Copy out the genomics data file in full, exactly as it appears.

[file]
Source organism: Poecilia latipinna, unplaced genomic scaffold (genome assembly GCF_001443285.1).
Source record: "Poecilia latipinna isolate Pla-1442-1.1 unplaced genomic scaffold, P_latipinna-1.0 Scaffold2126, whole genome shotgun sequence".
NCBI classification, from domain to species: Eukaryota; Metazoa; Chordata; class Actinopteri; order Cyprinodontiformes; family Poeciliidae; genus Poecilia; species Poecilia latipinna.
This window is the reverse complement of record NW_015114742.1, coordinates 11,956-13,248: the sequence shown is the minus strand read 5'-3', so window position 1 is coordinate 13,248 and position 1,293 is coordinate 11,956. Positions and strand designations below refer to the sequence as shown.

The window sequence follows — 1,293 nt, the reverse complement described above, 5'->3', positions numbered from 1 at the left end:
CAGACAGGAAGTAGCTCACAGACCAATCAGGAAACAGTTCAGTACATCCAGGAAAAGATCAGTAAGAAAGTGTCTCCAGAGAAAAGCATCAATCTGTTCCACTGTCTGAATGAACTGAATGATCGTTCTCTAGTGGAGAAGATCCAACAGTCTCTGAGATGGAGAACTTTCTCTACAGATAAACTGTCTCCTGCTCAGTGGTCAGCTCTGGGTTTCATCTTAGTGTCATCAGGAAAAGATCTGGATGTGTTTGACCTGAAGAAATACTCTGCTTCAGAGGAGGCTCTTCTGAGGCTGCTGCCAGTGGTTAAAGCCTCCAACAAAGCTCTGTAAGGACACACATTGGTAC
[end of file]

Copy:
Source organism: Poecilia latipinna, unplaced genomic scaffold (genome assembly GCF_001443285.1).
Source record: "Poecilia latipinna isolate Pla-1442-1.1 unplaced genomic scaffold, P_latipinna-1.0 Scaffold2126, whole genome shotgun sequence".
NCBI classification, from domain to species: Eukaryota; Metazoa; Chordata; class Actinopteri; order Cyprinodontiformes; family Poeciliidae; genus Poecilia; species Poecilia latipinna.
This window is the reverse complement of record NW_015114742.1, coordinates 11,956-13,248: the sequence shown is the minus strand read 5'-3', so window position 1 is coordinate 13,248 and position 1,293 is coordinate 11,956. Positions and strand designations below refer to the sequence as shown.

The window sequence follows — 1,293 nt, the reverse complement described above, 5'->3', positions numbered from 1 at the left end:
CAGACAGGAAGTAGCTCACAGACCAATCAGGAAACAGTTCAGTACATCCAGGAAAAGATCAGTAAGAAAGTGTCTCCAGAGAAAAGCATCAATCTGTTCCACTGTCTGAATGAACTGAATGATCGTTCTCTAGTGGAGAAGATCCAACAGTCTCTGAGATGGAGAACTTTCTCTACAGATAAACTGTCTCCTGCTCAGTGGTCAGCTCTGGGTTTCATCTTAGTGTCATCAGGAAAAGATCTGGATGTGTTTGACCTGAAGAAATACTCTGCTTCAGAGGAGGCTCTTCTGAGGCTGCTGCCAGTGGTTAAAGCCTCCAACAAAGCTCTGTAAGGACACACATTGGTAC